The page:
The Hub

News, Notes, Talk

22 new books to keep an eye out for this week.

Katie Yee

April 19, 2022, 4:55am

Some people live for the weekend; others live for Tuesday, when the shelves are flooded with glorious new books.

*

Janelle Monae_The Memory Librarian

Janelle Monáe, The Memory Librarian
(Harper Voyager)

“In five satisfyingly long short stories, singer Monáe and her five collaborators paint a picture of a technocapitalist dystopia ruled by an organization that monitors the memories of its populace … blistering, hopeful, and richly written.”
–Booklist

Tajja Isen, Some of My Best Friends

Tajja Isen, Some of My Best Friends
(Atria)

“…this book shows a bracing willingness to tackle sensitive issues that others often sweep under a rug … Fresh and intelligent critiques of popular North American ideas about race and gender.”
Booklist

Tove Ditlevsen, tr. Michael Favala Goldman, The Trouble with Happiness: And Other Stories

Tove Ditlevsen, tr. Michael Favala Goldman, The Trouble with Happiness
(FSG)

“Quiet and devastating . . . The stories are simple; the characters ordinary and immensely human. Their motivations are mysterious and subtle, and Ditlevsen is acutely sensitive to the way normal life can wear at their hearts.”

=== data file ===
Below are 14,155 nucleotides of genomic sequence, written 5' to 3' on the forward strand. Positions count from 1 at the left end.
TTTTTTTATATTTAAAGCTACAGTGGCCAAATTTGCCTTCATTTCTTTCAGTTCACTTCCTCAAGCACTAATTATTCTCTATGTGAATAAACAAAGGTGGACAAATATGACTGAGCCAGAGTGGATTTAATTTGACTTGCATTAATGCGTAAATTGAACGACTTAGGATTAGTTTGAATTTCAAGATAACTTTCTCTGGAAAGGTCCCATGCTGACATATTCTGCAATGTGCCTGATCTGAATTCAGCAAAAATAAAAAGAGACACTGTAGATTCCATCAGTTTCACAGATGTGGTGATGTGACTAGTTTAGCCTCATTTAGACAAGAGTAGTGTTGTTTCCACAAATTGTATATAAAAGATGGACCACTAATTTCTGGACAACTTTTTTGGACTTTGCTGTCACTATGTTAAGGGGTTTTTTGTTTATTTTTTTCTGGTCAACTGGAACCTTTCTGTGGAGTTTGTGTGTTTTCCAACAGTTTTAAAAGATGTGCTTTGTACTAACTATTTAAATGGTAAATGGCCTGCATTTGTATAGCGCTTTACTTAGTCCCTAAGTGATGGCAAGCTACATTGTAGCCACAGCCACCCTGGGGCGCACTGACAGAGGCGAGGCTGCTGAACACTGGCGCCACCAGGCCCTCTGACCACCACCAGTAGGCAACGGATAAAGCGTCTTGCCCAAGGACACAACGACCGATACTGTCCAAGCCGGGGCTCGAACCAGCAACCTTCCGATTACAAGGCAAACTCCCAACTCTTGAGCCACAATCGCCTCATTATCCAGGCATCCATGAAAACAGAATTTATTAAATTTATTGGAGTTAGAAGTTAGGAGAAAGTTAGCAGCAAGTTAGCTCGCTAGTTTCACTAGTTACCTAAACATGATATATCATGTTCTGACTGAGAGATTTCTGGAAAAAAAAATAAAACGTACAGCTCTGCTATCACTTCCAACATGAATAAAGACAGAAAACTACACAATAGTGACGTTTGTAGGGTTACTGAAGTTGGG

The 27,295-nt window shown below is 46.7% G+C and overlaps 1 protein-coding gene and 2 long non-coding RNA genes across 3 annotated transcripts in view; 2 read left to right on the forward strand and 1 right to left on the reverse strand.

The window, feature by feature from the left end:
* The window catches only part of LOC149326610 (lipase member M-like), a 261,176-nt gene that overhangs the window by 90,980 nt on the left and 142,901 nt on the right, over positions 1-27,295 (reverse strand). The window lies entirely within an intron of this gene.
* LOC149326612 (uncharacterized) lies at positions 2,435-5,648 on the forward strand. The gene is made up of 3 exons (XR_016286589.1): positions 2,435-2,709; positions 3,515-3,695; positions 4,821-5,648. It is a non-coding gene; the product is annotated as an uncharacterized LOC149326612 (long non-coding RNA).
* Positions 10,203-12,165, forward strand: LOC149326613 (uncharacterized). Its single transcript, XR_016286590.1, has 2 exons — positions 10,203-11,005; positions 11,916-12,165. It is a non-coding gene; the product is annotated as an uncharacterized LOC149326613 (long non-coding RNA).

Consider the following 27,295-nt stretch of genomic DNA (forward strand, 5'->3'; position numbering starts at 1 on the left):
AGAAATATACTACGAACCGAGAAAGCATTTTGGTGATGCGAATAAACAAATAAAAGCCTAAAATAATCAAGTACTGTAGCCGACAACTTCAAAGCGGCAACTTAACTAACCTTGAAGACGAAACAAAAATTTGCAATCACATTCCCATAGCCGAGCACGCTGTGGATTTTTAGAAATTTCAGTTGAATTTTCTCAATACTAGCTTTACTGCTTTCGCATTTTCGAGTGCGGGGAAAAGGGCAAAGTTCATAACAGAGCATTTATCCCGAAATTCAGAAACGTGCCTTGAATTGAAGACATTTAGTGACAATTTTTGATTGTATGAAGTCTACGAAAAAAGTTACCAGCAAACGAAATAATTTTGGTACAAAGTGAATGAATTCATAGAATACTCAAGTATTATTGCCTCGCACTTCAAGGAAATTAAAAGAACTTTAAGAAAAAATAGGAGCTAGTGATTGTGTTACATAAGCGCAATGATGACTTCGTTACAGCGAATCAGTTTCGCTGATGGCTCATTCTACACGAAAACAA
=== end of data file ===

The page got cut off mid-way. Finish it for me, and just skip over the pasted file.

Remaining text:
–Publishers Weekly

Louisa Lim_Indelible City

Louisa Lim, Indelible City
(Riverhead)

“Lim’s outstanding history of Hong Kong is an epic must-read … From the first page, the importance of language and the voices of Hong Kongers are central themes.”
–Booklist

Kris Manjapra_Black Ghosts of Empire

Kris Manjapra, Black Ghosts of Empire
(Scribner)

“A worthy contribution to the controversial discussions around how to compensate for crimes past and present.”
–Kirkus

Happy for You

Claire Stanford, Happy for You
(Viking)

“If you enjoyed Fake Accounts by Lauren Oyler, read Happy for You by Claire Stanford … [A] snappy addition to the office novel canon.”
–The Washington Post

Adrienne Celt, End of the World House

Adrienne Celt, End of the World House
(Simon & Schuster)

“Exhilarating … This book about love, friendship, and the cruel nature of time is catnip for fans of Groundhog Day and Rumaan Alam’s Leave the World Behind.”
–The Millions

dana levin_now do you know where you are

Dana Levin, Now Do You Know Where You Are
(Copper Canyon Press)

“…feels to me like a message from an old friend who’s emerged, dazed, from a punishing bout of writer’s block … Levin freely shares the self-doubts, false starts and dead ends of her return to poetry in this unguarded literary experiment.”
–The New York Times Book Review

lawrence jackson_shelter

Lawrence Jackson, Shelter: A Black Tale of Homeland, Baltimore
(Graywolf Press)

“Writing about bus drivers, the author showcases the brilliant embodiment of geography that will make this book come alive for non-Baltimoreans … countless passages of sparkling prose.”
–Kirkus

Rouge Street_Shuang Xuetao

Shuang Xuetao, tr. Jeremy Tiang, Rouge Street
(Metropolitan Books)

“Shuang makes his English-language debut with three beautifully spare novellas exploring present day northeast China and the imprints of the past.”
–Publishers Weekly

Nell McShane Wulfhart, The Great Stewardess Rebellion
(Doubleday)

“…offers insightful profiles of two women who successfully led these campaigns against seemingly impossible odds … This is an eye-opening chapter in the history of feminism and women’s rights.”